Maine, a trailblazer in controlling prescription drug costs, is now poised to provide universal health care for its residents. Leading the charge is Democrat freshman Gov. John Baldacci.
The three-pronged voluntary plan known as "Dirigo Health," (Dirigo is Latin for "I Lead") focuses on health care access, quality and cost control. It passed the Legislature June 13 and Baldacci signed it five days later.
Starting in July 2004, Maine will provide insurance subsidies to individuals and families on a sliding scale based on income. Those who make up to 300 percent of the federal poverty level will be eligible that's up to $27,000 for an individual and $55,000 for a family of four.
With the subsidy, residents can purchase coverage through private health insurance carriers. Maine also hopes to expand its Medicaid program, the state-federal health insurance program for the poor and disabled. Some 31,000 uninsured people will get health care benefits during the first year of the program and up to 180,000 of Maine's 1.2 million residents will be covered by 2009.
Its first year, Dirigo will be funded in large part by about $53 million the state received from the federal government as part of the Bush tax cut package that Congress approved earlier this year. Small businesses will pay up to 60 percent of the cost of insuring their workers and insurance companies will pay the state up to 4 percent of their premium revenue.
In subsequent years, the state hopes the program will pay for itself. Uninsured residents who use emergency rooms for health care services -- which contributes to what the governor calls "bad debt and charity care" -- cost the state about $275 million per year. The governor hopes that these costs will be reduced and that about 30 percent of these savings will roll back into funding the plan.
At the National Governors' Association's meeting in Indianapolis last week, Gov. Baldacci sat down with Stateline.org and talked about his health care initiative.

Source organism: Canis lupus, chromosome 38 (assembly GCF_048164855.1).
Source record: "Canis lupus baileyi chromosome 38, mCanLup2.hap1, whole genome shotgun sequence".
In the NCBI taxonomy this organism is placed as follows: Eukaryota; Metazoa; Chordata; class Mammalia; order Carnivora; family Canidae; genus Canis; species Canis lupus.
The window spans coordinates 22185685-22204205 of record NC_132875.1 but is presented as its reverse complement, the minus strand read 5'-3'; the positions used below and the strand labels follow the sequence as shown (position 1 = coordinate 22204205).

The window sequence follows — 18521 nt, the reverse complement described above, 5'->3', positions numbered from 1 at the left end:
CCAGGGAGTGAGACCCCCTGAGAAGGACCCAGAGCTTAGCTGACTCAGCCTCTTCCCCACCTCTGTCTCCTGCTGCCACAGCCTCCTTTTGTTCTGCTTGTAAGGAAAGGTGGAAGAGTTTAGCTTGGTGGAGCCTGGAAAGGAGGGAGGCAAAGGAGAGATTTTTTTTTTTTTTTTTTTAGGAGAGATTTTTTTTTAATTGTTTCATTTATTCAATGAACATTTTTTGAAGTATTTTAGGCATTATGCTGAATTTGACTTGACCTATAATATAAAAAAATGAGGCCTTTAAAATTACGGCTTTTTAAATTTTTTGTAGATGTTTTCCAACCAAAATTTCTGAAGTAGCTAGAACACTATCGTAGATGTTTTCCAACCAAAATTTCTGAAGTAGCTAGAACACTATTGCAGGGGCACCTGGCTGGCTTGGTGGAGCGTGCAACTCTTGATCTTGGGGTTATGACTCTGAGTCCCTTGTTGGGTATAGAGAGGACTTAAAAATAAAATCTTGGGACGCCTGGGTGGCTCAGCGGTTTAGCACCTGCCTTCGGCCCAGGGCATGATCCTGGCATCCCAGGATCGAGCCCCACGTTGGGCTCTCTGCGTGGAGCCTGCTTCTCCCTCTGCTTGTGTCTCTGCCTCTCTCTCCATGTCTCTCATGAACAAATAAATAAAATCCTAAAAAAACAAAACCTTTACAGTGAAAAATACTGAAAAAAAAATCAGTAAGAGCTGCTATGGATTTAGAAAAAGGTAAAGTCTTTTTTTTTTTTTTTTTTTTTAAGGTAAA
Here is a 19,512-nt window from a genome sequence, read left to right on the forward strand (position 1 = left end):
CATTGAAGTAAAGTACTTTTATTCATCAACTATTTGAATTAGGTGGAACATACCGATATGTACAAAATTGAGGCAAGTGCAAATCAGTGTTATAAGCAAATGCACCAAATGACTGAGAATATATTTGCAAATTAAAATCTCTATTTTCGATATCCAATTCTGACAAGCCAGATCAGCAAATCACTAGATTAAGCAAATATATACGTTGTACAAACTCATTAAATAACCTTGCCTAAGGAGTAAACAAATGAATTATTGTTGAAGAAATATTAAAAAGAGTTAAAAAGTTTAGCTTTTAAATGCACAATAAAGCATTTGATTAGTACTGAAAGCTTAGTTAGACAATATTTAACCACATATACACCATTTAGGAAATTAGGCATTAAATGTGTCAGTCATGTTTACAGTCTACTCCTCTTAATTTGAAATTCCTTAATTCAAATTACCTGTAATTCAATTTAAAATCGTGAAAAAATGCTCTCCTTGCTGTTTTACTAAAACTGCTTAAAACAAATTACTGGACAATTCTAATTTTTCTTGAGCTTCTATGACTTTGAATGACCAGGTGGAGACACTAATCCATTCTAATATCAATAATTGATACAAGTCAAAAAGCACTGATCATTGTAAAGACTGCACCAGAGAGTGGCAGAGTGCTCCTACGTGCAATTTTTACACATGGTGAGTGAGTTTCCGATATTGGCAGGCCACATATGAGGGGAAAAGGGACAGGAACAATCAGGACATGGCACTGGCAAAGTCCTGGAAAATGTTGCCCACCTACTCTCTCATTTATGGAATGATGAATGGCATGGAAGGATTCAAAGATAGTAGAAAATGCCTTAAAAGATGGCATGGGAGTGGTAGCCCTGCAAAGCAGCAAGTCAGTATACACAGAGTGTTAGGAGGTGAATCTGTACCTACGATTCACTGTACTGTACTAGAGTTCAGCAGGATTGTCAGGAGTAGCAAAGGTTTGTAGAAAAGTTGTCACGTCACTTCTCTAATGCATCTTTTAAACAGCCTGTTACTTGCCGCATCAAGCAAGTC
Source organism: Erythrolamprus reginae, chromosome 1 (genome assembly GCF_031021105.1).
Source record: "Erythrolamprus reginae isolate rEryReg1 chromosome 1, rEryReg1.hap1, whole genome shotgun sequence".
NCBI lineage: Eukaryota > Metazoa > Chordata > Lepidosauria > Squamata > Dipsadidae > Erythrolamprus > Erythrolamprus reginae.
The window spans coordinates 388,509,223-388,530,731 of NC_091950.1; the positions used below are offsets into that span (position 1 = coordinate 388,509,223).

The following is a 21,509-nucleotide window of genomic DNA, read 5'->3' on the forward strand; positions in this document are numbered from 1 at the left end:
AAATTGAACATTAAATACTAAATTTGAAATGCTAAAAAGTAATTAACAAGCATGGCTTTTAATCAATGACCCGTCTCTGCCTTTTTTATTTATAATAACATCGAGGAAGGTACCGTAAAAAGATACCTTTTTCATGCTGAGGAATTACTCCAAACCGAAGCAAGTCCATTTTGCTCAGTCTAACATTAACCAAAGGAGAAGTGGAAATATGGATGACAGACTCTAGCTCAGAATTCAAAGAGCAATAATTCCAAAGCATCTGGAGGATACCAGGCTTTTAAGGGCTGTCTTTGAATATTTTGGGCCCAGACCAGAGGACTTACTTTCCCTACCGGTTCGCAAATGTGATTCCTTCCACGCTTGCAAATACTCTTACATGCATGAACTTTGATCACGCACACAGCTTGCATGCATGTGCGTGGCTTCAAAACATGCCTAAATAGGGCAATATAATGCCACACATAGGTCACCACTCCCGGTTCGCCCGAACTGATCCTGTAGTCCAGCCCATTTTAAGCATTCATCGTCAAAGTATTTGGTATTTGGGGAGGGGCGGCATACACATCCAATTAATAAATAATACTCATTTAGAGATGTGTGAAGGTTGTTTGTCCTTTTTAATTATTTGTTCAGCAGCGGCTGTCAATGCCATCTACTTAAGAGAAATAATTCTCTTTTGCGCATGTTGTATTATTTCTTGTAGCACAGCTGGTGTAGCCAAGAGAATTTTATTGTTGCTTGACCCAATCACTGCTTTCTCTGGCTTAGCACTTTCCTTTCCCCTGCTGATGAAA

Here are some excerpts from the interview:
STATELINE.ORG: (Regarding) the health care plan you unveiled recently -- Is this something you campaigned on?
BALDACCI: "During the campaign, people in Maine were talking to me about the cost of health care. It really became a statewide issue. We had to figure out policies that would be beneficial for families and small businesses for more affordable health insurance. More and more of them could not afford the crushing burden that these increases were putting on top of them. Businesses were putting more pressure on workers because the businesses couldn't afford the co-payments or the family plans. It became an economic issue. If the businesses can't have the workers and the workers can't have the health care, they're going to go elsewhere."
STATELINE.ORG: You said you spoke with health care providers, businesses and insurance companies throughout this process. What were some of their concerns?
BALDACCI: "A lot of them felt that it was a great idea, but they were trying to make sure that they could sort of be standing by the wayside and not be in the mix. But I assured them that we were all in this together and no one was an island unto themselves. That is still a challenge. They know it needs to be done, and they know that we've probably got a pretty good basis for it, but they'd like to see it happen without having any kind of direct impact on them.